Speaking to the custom development efforts within NBSP, Jeremy explained that they: built custom Web Parts to aggregate data; employed a custom commenting engine that is iterated through by a custom Web Part (which will be made available shortly on CodePlex) including CAPTCHA to eliminate spam, which had been a big problem on EndUserSharePoint; a "community equity" effort to reward Top Contributors to the site with recognition via a custom service application (site founders will soon be removed from inclusion since the algorithm is otherwise biased towards them as the most frequent contributors); use Google Analytics for Web analytics since "there are not enough stats in SharePoint 2010" (though Jeremy was quick to note that analytics in 2010 are "definitely improved" from 2007); are working on a "mega drop down" for complex navigation, leveraging search and Managed Metadata; employ a custom RSS solution since, by default, Publishing Pages don't support RSS and their custom solution renders all articles from the site or, by request, just the articles of a specific silo (or silos), as well as additional RSS feed possibilities, such as only subscribing to the site's podcast library.
Jeremy performed a demo showing how to Edit my Details on a user's Profile page after authenticating with Live ID. Explaining that it's not possible to authenticate via Live ID if a site isn't on HTTPS, Jeremy said that's why NBSP is on HTTPS. Once authenticated and on the Profile page, the desired user name should be set since it's not passed in via Live ID, and any additional changes to the Profile will then show up as the "Author Info" which trails each post on the site.
Social integration with Facebook, Twitter, etc. is in place on NBSP as a means to encourage the community to share the site content with others. Since Twitter doesn't support HTTPS, they use Add This as a social bookmarking tool, which allows users to choose which social network to share content with via a single Share This button. They will also soon be adding Lightning Tools' Social Squared tool for their forums, which is "effectively a Web Part you add to the page which is feature-rich."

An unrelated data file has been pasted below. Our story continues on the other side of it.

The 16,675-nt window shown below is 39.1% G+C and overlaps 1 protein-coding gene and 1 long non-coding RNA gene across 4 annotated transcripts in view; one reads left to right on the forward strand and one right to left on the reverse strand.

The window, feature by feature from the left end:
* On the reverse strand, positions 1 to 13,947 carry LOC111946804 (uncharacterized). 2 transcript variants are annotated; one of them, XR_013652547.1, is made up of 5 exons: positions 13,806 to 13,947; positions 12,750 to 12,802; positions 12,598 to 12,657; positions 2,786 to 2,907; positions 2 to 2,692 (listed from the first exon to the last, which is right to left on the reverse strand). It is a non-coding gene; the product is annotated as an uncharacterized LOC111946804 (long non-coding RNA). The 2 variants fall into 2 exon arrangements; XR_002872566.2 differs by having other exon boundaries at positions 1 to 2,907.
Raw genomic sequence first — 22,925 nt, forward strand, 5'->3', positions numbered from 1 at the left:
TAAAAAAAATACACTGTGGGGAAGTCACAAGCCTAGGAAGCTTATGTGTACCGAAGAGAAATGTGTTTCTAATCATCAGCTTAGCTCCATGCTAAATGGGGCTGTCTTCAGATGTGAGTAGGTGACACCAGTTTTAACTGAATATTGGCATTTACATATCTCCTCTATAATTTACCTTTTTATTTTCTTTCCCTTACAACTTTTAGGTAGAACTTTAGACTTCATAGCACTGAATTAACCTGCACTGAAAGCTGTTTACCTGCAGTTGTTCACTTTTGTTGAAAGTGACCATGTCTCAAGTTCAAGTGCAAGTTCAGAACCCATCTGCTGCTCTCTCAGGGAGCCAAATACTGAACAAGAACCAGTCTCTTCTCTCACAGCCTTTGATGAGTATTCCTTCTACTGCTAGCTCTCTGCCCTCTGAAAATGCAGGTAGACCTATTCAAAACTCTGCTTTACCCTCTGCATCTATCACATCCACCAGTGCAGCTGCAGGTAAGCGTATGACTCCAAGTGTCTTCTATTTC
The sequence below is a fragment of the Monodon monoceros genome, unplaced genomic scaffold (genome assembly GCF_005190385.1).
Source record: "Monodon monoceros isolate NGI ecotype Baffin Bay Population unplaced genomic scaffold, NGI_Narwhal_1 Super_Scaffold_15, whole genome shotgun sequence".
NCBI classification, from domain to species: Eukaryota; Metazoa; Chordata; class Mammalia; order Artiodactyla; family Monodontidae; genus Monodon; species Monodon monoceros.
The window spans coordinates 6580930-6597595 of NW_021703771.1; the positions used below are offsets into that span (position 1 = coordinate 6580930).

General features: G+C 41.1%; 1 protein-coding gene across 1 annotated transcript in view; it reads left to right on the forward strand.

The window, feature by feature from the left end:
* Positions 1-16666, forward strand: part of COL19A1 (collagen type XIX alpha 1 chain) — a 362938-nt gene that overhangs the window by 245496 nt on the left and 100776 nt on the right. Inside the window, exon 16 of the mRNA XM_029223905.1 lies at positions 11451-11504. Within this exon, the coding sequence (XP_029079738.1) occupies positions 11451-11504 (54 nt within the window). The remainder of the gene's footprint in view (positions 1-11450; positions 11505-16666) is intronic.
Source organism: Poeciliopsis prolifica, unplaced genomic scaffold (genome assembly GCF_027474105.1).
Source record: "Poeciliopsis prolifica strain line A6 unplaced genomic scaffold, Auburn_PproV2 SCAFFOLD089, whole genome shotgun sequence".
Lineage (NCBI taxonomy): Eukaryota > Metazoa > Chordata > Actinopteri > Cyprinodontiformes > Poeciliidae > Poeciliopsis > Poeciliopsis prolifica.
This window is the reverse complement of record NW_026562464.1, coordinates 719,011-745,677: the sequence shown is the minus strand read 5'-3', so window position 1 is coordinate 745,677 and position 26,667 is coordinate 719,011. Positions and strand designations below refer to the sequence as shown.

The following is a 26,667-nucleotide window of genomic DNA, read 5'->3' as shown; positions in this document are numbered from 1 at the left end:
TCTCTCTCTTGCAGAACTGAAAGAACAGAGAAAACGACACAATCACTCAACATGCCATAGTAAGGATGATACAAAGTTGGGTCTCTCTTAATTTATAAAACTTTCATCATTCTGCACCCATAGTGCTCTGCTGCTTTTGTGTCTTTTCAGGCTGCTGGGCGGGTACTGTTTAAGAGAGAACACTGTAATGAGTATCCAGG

Some of the lessons learned around implementation that Jeremy shared were:
- Don't underestimate the importance of branding, and always use Visual Studio to package solutions. "Insist on solution packages," as Jeremy said, also recommending the CKS: Development Tools Edition add-on that's available for Visual Studio at CodePlex.
- Jeremy strongly recommends using Balsamiq to create wireframe mockups for SharePoint sites. They'll be publishing their own Balsamiq templates on the site so that others may benefit.
- Speaking of the starter Master Page, Jeremy said, "The Ribbon, as great as it is, does cause issues."
- Page layouts: One per content type for now.
- Web Part rendering: With XSLT, designers don't need to touch Dev code, which makes Jeremy a big fan of XSLT.
- Speaking of tools specifically, Jeremy said that, "Visual Studio 2010 has come a long way … please use it," and also recommended using SharePoint Designer 2010, "but take what you do in SharePoint Designer and put it into Visual Studio and deploy it that way" (via a solution package). Of the solution package recommendation for deployment, Jeremy said in no uncertain terms that it was "biggest takeaway" of the session, again stressing that you should "insist on WSP solution packages."
- Regarding source control, Jeremy also strongly recommends using source code. They use Mercurical using TortoiseHG. Jeremy uses it for release management, which captures every release in source control, and pointed out that it's "Free for up to 5 users, cheap for more."
- Automated builds via PowerShell allow for a replicated, working dev mirror of the production site.
In summary, Jeremy said that you need to "really set those expectations up front" for public-facing SharePoint 2010 sites, also pointing out that "You'll need the right resources up front," cautioning that you can't assume your existing developers and designers will be able to do what's required. Additionally, Jeremy recommends that you set realistic timeframes, and set up a communication plan, which is especially important for geo-dispersed teams such as the NBSP team.
For interested readers, Jeremy also mentioned that he has authored a series of NBSP: How We Did It posts on the site, in which he goes into much greater detail (including code snippets).